Discussion in 'Classic Menswear' started by HansderHund, Jul 27, 2012.
If I reject an offer, can the buyer still come back with another offer?
yeah there are like 3 counteroffers allowed until he can't offer anymore
No problem...it's a bit confusing.
You could always counter his offer with your own price, though this has only worked for me a couple of times.
Little help for a newcomer here. I don't have an ebay account but thinking about making one since i'm seeing some great stuff. I live in the EU first of all. What tips could I get and actually have my items the way as described? Are there always a chance of getting ripped off even if the buyer has many ''stars'' ?
Are you thinking of buying or selling? I'm in Europe as well and sell worldwide, though 95% of my sales come from within and neighboring countries. Yes, there is always the possibility of getting "ripped off" by buyers, but that chance isn't great if you take some basic precautions. I learned one mistake by not sending something with a tracking number. I don't believe the buyer ever received the item, but in theory I could have been ripped off. He was a professor at a university, so I lay the blame on the post.
A lot of eBay is learning by fire. It's great to read up on other people's advice, but you'll always pick up some tips.
For the beginner:
1. Take lots of good photos. If you don't know how your camera works, just learn the basics. Use all 12 of your free photos.
2. Describe your item in painful detail. Give every sort of measurement and flaw in the description.
3. Only ship to addresses through eBay. Don't give in to someone wanting you to send it to an alternate address.
4. Offer to ship worldwide.
5. Calculate the real cost of shipping and don't mark it up more than you have to (unless you have to buy some CHEAP packaging).
6. Package items well.
7. Look at successful eBay listings and learn what key words are used. Use these words in applicable listings. If you're offering your item world-wide, use the correct English key words as well.
8. Package your items well and ship insured for expensive options.
9. Since you live in the EU, add a small liability to your listing. Search eBay in your country and you'll see that every listing states something about it being a private sale and that there is no guarantee.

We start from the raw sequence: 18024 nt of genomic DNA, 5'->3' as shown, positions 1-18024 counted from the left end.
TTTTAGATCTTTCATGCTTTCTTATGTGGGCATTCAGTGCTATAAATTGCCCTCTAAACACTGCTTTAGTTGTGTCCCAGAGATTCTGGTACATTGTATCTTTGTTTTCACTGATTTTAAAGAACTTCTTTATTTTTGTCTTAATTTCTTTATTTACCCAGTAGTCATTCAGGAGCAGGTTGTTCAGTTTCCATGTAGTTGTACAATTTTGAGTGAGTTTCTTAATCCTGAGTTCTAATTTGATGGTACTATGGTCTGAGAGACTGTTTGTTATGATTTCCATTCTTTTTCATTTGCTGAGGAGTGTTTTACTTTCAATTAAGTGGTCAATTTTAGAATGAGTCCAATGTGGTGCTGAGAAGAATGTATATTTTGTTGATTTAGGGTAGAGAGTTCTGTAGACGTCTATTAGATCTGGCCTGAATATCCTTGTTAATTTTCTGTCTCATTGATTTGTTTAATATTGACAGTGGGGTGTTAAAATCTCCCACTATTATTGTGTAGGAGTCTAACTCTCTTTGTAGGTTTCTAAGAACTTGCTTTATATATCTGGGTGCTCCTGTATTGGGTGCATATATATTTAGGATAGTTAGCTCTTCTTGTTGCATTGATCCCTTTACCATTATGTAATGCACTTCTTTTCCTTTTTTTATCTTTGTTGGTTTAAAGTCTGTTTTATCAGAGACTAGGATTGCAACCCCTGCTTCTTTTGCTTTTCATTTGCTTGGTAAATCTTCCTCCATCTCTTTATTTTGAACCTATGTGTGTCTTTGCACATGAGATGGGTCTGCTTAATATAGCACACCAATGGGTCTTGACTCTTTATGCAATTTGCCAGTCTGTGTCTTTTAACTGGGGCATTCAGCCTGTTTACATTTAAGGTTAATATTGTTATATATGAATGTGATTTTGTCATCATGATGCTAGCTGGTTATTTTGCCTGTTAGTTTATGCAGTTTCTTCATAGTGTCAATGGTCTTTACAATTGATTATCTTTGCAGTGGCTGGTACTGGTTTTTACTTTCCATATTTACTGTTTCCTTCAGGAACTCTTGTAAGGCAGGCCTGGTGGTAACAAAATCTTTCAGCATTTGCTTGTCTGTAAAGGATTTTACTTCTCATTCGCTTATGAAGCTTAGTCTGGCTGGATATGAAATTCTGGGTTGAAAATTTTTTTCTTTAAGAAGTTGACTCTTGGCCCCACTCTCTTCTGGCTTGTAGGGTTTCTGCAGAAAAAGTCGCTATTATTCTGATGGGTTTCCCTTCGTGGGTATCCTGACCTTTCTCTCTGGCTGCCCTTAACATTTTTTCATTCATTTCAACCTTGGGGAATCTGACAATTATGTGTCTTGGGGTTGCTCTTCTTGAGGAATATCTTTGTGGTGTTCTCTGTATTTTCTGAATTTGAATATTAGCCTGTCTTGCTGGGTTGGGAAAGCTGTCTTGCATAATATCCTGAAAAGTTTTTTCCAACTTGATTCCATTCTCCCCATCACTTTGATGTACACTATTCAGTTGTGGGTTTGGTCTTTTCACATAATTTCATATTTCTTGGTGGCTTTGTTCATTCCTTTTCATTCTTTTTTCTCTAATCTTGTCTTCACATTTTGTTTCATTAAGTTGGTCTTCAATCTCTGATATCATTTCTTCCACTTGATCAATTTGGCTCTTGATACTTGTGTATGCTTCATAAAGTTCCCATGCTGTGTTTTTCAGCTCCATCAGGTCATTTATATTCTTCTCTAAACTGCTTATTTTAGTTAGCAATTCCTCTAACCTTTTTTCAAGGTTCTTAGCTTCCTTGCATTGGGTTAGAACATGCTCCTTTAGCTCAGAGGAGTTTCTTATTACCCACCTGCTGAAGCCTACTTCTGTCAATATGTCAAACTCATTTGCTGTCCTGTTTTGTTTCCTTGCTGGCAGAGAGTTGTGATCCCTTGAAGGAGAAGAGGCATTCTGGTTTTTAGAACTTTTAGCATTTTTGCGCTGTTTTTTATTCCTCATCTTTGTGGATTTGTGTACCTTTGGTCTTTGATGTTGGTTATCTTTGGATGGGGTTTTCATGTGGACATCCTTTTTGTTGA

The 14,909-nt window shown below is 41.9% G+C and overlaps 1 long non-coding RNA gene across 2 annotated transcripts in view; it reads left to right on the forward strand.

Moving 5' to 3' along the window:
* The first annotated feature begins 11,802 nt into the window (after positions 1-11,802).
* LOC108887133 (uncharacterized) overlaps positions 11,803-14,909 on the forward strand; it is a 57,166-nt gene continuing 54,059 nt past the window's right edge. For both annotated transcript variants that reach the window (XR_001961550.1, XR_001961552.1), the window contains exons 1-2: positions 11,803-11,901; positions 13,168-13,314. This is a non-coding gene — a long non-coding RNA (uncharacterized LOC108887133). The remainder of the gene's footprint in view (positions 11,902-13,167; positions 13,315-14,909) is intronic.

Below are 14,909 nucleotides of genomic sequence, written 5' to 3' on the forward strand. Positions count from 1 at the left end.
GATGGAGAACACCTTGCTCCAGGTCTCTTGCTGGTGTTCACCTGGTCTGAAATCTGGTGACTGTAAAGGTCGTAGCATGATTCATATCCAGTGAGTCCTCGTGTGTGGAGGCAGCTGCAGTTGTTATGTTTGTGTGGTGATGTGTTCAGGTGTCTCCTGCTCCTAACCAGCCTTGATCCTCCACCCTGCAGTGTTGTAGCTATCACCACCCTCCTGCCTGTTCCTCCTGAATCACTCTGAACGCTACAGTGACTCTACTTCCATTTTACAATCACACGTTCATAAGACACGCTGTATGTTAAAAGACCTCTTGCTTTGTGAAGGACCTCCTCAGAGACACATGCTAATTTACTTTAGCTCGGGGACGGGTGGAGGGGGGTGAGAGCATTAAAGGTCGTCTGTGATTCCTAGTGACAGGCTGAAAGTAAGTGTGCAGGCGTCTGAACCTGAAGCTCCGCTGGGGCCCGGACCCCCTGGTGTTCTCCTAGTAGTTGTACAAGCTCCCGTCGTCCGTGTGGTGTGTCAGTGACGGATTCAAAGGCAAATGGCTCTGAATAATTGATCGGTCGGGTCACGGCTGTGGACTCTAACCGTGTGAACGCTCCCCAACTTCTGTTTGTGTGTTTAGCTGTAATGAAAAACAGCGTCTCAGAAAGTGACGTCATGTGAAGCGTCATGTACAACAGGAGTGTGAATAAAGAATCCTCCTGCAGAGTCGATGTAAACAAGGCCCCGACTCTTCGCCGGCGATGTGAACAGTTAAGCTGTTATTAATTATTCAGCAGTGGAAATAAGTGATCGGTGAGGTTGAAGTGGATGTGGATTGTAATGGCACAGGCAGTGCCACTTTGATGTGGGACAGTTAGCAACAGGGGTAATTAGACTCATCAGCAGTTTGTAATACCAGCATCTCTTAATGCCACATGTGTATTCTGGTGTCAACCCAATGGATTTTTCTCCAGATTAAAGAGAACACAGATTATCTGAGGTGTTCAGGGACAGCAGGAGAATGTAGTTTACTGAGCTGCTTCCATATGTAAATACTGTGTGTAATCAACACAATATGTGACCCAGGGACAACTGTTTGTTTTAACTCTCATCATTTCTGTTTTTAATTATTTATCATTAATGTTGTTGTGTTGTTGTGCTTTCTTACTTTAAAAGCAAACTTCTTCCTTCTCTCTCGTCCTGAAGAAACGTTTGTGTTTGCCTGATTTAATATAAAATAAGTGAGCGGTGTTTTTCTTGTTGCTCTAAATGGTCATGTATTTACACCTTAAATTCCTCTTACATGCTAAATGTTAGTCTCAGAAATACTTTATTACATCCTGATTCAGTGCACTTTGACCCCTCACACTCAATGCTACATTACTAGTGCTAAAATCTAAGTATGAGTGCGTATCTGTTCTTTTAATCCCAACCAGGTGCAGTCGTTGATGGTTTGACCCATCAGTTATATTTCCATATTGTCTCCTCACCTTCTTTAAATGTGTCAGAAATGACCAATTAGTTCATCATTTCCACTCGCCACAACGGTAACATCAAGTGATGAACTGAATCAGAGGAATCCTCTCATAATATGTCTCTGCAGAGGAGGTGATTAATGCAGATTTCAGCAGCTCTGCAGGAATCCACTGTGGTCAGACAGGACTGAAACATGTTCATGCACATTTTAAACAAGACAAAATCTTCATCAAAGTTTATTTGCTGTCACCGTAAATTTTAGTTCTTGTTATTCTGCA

10. Don't expect to get rich. There is a lot of time that goes into photographing, measuring, describing and shipping your items. You need to do it well every time and you'll start out slow with sales. It gets easier, faster and more profitable with more experience.
GRRRR, thumbnail photos are broken again...hopefully up tomorrow. Anyone else?
Thanks a lot. I don't think I would sell anything on ebay but could happend who knows, very good advice. I'm thinking more about buying how I can trust the seller who has the item that I never have met. I have bought stuff here on B&S and that have worked out just fine everytime, is it almost the same on ebay?
Honestly, as a buyer, there's zero reason to be hesitant to buy. Even if the item is as described and even if the seller doesn't take returns, you can always get your money back by gaming the system because ebay has created a system that is heavily, heavily weighted towards buyers. Obviously all sellers are con men and thieves
What's the best way to ship something really heavy (38lb 21"x15"x18") all the way across the country? It includes a lot of my personal shoes, one pair which would be irreplaceable at this point, so I don't want to lose them.
UPS looks like it would be ~$46, but I was reading through their terms and they only cover have "declared value" coverage for claims up to $100. I'm trying to insure the package for $1000, and realistically there's a lot more in it than that. It looks like USPS would be ~$88 with $1000 insurance coverage. Are there any better options available or should I just suck it up and go with USPS?
A question was asked on the thrift thread if anyone used a designated account for thrifting.
Yes, I have a back account which is strictly for thrifting /ebay / paypal transfers. I used to just use my normal account until some asshole hacked my paypal and tranferred a non-existent $2500 to his account. Paypal caught it right away, but once the third party banking trasaction is started you have to let it run its course. It tied up all of my money for 4 weeks until it was all settled. Fortunately my bank knows me and spottd me the money until it was resolved...otherwise I would have missed the mortgage payment.